Labor milestone for Philly schools as administrators approve new contract

 Philadelphia School District headquarters at Broad and Spring Garden streets (Emma Lee/NewsWorks Photo, file)

Philadelphia School District headquarters at Broad and Spring Garden streets (Emma Lee/NewsWorks Photo, file)

Philly’s public school principals ratified a new contract Thursday, nudging their school district ever closer to a long-awaited moment of labor stability.

Members of the Commonwealth Association of School Administrators Teamsters Local 502 (CASA) — which represents Philly principals, assistant principals, and a hodgepodge of other administrators — approved the pact by an overwhelming, 91 percent majority.

The new deal is slated to run through August 2021.

If the city’s School Reform Commission okays the new CASA deal at its next meeting, nearly every unionized employee of Philadelphia’s public school system will have a labor contract for the first time since the summer of 2013. The union representing school police officers is still without a contract, although it is one of the system’s smallest bargaining units.

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With the school district projecting a small budget surplus this year, Philadelphia’s public schools could be on the verge of a rare combination: one full school year of relative labor peace and fiscal solvency.

The solvency part might not last long, but for now it’s a milestone moment in the system’s long climb from a series of jarring financial crises in the early 2010’s.

“Four years ago, during our deep financial crisis, CASA members made the decision to approve cutbacks for the benefit of our schools and students,” said district superintendent William Hite. “Today I am proud to announce a ratified agreement with our principals, assistant principals, and other school administrators that acknowledges the tremendous contributions they make.”

It’s also a milestone moment for CASA, whose members rejected a deal last June before voting out its leadership and electing new president Robin Cooper.

“I think it brings stability to the city of Philadelphia because everyone is working under an affordable contract,” Cooper said.

Neither the district nor CASA put a dollar amount on the new agreement, but in a joint press release the parties divulged some details.

Principals will become 12-month employees again in 2018, something they conceded in their last contract. The new deal also holds health care contributions steady, while carving out a slightly slower healthcare contribution for some of the union’s lower-paid employees

Across the board, CASA members will receive two percent raises over the life of the new contract, Cooper said, in addition to some immediate bonuses. She also emphasized that the new deal gave principals greater say in termination proceedings and other disciplinary actions. The rejected deal provided less protection for employees, Cooper said.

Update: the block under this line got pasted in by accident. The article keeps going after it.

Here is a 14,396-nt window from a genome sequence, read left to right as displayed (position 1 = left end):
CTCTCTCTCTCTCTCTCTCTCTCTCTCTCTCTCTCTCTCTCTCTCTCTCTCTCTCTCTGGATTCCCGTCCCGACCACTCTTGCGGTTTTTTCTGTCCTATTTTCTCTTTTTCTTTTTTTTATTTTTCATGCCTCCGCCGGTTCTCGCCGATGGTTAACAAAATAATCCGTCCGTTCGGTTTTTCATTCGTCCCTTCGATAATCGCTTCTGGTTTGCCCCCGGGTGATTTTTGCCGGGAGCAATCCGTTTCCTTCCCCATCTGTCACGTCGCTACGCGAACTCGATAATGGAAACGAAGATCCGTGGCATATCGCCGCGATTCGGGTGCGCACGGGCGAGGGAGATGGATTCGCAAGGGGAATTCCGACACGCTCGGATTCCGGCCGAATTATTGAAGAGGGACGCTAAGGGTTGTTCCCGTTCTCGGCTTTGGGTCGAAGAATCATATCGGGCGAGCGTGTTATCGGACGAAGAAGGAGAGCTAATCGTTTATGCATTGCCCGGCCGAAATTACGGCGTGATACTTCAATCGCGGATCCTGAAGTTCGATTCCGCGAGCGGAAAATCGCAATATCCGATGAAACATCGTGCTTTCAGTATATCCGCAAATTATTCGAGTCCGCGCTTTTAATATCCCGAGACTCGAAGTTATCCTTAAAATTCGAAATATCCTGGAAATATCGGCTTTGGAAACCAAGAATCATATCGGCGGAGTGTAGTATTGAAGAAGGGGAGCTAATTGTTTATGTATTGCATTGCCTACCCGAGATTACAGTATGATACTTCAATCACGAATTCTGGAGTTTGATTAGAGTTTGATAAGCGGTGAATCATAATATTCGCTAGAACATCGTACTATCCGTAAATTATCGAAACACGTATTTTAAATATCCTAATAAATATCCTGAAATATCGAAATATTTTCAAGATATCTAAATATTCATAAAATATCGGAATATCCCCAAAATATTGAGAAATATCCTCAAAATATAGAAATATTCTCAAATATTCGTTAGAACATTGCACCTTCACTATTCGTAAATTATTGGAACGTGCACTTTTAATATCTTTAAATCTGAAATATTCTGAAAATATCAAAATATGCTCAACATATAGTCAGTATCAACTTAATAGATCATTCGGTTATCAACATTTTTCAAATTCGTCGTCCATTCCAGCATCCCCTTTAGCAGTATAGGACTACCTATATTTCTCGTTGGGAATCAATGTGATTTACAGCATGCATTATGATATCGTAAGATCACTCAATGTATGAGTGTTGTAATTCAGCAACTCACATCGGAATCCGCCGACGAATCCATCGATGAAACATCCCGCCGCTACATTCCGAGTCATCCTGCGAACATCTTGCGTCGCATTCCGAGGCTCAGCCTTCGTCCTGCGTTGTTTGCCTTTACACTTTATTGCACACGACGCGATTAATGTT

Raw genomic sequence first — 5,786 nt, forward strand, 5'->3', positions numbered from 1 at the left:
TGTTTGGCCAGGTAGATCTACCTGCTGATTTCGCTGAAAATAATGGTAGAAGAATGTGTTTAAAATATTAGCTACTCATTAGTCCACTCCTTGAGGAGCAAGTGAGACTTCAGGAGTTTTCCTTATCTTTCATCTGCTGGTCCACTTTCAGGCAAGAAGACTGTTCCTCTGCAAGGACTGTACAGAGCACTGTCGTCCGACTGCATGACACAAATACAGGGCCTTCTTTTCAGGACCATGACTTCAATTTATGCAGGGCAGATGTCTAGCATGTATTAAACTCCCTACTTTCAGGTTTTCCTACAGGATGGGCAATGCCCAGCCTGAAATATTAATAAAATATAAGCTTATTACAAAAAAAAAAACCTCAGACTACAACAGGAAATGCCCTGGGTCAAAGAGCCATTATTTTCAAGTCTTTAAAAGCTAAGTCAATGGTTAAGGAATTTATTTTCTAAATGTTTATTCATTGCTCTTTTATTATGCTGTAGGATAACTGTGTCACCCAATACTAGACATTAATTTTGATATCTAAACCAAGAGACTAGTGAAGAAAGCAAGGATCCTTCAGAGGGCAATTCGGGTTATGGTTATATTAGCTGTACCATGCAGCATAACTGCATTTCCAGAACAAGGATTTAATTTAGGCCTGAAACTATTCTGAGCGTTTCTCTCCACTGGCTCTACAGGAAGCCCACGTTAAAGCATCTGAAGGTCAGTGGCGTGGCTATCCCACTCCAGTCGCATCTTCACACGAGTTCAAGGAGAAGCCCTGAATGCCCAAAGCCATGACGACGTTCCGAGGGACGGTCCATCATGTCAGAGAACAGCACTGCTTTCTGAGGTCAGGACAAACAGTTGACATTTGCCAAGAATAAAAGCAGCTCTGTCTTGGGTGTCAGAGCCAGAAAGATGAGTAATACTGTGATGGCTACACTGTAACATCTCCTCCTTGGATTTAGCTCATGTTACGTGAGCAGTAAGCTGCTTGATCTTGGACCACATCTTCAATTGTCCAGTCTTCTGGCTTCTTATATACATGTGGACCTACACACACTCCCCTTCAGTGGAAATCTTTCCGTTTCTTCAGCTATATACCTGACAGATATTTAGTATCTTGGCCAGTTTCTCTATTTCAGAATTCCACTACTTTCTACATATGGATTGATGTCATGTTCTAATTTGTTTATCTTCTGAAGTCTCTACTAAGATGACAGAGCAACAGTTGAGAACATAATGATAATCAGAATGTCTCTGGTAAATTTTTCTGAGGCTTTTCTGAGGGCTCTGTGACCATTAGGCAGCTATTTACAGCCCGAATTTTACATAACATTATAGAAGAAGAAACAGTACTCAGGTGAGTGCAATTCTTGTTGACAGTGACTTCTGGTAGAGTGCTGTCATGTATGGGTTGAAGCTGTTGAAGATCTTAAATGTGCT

In 2014, with the district facing a large budget hole, CASA members agreed to $20 million in givebacks. That deal required administrators to make health care contributions for the first time and reduced their work year from 12 months to 10.

Last year, CASA leadership and district brass agreed to a new deal that would have delivered three percent bonuses, made principals 11-month employees and held health care contributions steady. Members decisively rejected that proposal, according to then-president Robert McGrogan, although he said the decision had little to do with money. Rather, McGrogan claimed, principals were voting “no” to register disappointment with the overall climate in district schools and the demands of central office staff.

On August 31, CASA’s old contract expired, although administrators continued to operate under the terms of their old agreement.

Last summer, the union representing Philadelphia’s classroom teachers was locked in the fourth year of a contract dispute with district leadership. That dispute ended in June when the School Reform Commission and Philadelphia Federation of Teachers both approved a new deal.

Since then, three of five unions representing school district employees had contracts — with CASA and the school police officers’ unions as the exceptions.

The question looming for city leaders, state lawakers, district officials, and district employees is how Philly will pay for this latest round of contracts.

According to projections, the district will have a negative fund balance starting in fiscal year 2019. By 2022 the deficit will be a staggering $979 million.

Correction: An earlier version of this story said all unionized employees would have a contract if the SRC ratified CASA’s new deal. That is incorrect. The union representing school police officers does not have a contract.

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